Research Article | Open Access
Yi-You Hou, Ben-Yi Liau, Hsin-Chieh Chen, "Synchronization of Unified Chaotic Systems Using Sliding Mode Controller", Mathematical Problems in Engineering, vol. 2012, Article ID 632712, 10 pages, 2012. https://doi.org/10.1155/2012/632712
Synchronization of Unified Chaotic Systems Using Sliding Mode Controller
This paper presents a method for synchronizing the unified chaotic systems via a sliding mode controller (SMC). The unified chaotic system and problem formulation are described. Two identical unified chaotic systems can be synchronized using the SMC technique. The switching surface and its controller design are developed in detail. Simulation results show the feasibility of a chaotic secure communication system based on the synchronization of the Lorenz circuits via the proposed SMC.
Chaos theory is an extensively studied branch of the theory of nonlinear systems. Lorenz presented the first well-known chaotic system, which was a third-order autonomous system with only two multiplication-type quadratic terms but displayed very complex dynamical behaviors . A chaotic system is a very complex, dynamical nonlinear system whose response has intrinsic characteristics such as broadband noise-like waveforms, difficult predictability, and sensitivity to initial condition variations [2, 3]. These properties are advantageous in secure communication systems. Therefore, the synchronization of chaotic circuits for secure communication has received a lot of research attention [4–7]. Studies have shown that it is possible to set up a chaotic communication system to obtain secure communication .
The synchronization between master (transmitter) and slave (receiver) chaotic systems has potential applications for secure communication [9–13]. Several control schemes have been developed for the synchronization of chaotic systems. Sliding mode control is a popular nonlinear control strategy [14–19]. For sliding mode controller (SMC) design, the Lyaponov stability method is applied to keep the nonlinear system under control. The sliding mode approach transforms a higher-order system into a lower-order system, allowing a simple control algorithm to be applied, making the system very straightforward and robust. Sliding mode control has been applied to the synchronization of chaotic systems [5, 6, 11].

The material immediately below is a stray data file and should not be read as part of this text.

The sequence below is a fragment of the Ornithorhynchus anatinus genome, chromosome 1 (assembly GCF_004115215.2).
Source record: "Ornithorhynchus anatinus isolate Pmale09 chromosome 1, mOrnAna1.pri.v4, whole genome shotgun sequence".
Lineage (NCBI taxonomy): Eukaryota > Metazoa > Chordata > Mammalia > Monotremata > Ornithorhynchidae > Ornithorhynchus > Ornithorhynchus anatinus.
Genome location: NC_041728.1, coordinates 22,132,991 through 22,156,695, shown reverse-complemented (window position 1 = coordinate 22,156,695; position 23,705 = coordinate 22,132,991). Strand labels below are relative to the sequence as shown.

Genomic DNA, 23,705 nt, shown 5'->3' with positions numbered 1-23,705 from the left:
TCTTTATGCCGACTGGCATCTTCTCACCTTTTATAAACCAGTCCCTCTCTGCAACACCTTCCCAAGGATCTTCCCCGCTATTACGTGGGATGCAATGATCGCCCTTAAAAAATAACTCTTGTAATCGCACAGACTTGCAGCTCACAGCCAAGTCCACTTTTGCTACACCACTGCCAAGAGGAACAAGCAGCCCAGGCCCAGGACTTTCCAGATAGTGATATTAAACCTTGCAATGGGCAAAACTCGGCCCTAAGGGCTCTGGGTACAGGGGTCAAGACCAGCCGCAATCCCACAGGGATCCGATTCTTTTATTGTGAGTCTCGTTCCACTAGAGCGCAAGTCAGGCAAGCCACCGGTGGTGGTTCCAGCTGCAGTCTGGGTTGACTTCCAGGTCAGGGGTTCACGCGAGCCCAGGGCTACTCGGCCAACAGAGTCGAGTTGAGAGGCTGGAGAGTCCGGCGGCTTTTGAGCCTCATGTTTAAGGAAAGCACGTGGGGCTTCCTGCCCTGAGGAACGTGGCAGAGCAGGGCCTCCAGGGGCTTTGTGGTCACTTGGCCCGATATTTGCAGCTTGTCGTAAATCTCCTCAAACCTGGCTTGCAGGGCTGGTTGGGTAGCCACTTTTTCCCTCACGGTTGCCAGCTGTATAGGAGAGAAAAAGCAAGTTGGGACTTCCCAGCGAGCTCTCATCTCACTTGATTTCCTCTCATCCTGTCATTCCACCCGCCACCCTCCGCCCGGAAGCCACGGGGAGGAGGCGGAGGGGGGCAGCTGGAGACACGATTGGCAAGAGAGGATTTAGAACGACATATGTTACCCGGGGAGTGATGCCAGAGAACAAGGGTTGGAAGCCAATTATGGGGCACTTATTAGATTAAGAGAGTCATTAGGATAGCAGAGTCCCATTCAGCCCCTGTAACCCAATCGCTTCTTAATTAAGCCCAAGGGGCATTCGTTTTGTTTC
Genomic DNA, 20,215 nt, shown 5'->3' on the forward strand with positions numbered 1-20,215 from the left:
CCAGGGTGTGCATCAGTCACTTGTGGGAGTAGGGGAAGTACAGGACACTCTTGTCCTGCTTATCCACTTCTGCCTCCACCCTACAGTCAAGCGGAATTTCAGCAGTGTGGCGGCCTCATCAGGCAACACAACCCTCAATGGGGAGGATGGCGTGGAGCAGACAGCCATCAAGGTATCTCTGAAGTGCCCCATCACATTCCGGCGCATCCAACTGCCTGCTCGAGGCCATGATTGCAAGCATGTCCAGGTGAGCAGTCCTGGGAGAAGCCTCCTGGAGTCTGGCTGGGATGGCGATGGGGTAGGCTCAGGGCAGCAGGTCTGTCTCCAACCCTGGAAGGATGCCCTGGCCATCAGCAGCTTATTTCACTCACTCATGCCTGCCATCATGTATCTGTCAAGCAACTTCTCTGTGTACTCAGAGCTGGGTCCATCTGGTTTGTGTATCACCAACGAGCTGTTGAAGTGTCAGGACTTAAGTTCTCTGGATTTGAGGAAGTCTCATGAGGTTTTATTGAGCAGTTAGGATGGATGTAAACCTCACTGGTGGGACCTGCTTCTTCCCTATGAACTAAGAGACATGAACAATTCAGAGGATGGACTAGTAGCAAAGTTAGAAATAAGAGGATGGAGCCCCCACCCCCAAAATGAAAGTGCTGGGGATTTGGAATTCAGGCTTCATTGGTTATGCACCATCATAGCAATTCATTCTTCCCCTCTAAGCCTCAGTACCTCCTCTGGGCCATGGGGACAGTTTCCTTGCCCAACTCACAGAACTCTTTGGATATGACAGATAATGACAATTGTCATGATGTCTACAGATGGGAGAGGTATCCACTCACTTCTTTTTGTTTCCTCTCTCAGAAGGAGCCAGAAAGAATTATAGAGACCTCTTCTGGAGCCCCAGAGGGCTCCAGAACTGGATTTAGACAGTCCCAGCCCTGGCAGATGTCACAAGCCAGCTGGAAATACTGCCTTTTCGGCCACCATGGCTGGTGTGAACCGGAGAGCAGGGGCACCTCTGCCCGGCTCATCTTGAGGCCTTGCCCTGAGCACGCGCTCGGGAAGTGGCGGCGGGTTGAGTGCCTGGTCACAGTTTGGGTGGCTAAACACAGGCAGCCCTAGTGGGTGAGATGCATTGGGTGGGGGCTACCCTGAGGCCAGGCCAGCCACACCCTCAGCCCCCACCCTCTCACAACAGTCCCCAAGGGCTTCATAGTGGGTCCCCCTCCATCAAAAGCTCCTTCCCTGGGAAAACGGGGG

The present study designs an SMC-based chaotic secure communication system. To achieve this goal, a proportional-integral (PI) switching surface is first designed for the considered error dynamics system in sliding motion, and then, based on it, a sliding mode controller is derived. This controller is effective and guarantees both the occurrence of sliding motion and synchronization of the master-slave unified chaotic systems. Finally, an example is given to illustrate the usefulness of the proposed SMC.
2. Problem Formulation and Main Results
A sliding mode control system consisting of master and slave chaotic systems and information is shown in Figure 1.
Consider the following unified chaotic system: where , , and are states of system (2.1) and . Obviously, the system (2.1) becomes the original Lorenz system for , while the system (2.1) becomes the original Chen system for . When , the system (2.1) becomes the critical system. In particular, the system bridges the gap between Lorenz system and Chen system. Moreover, the system is always chaotic in the whole interval . Before the secure communication system can be constructed, the synchronization problem of the system based on the sliding mode control must first be solved. For the unified chaotic system, the master and slave systems are defined as where is the controller output used to synchronize the master and slave systems (2.2), and is the embedded message bounded by The control goal is for the two unified chaotic systems (2.2) to be synchronized such that the resulting error vector satisfies The error vectors and error dynamics are defined as Then, the following error dynamics are obtained: Therefore, an SMC must be designed such that the resulting error vector satisfies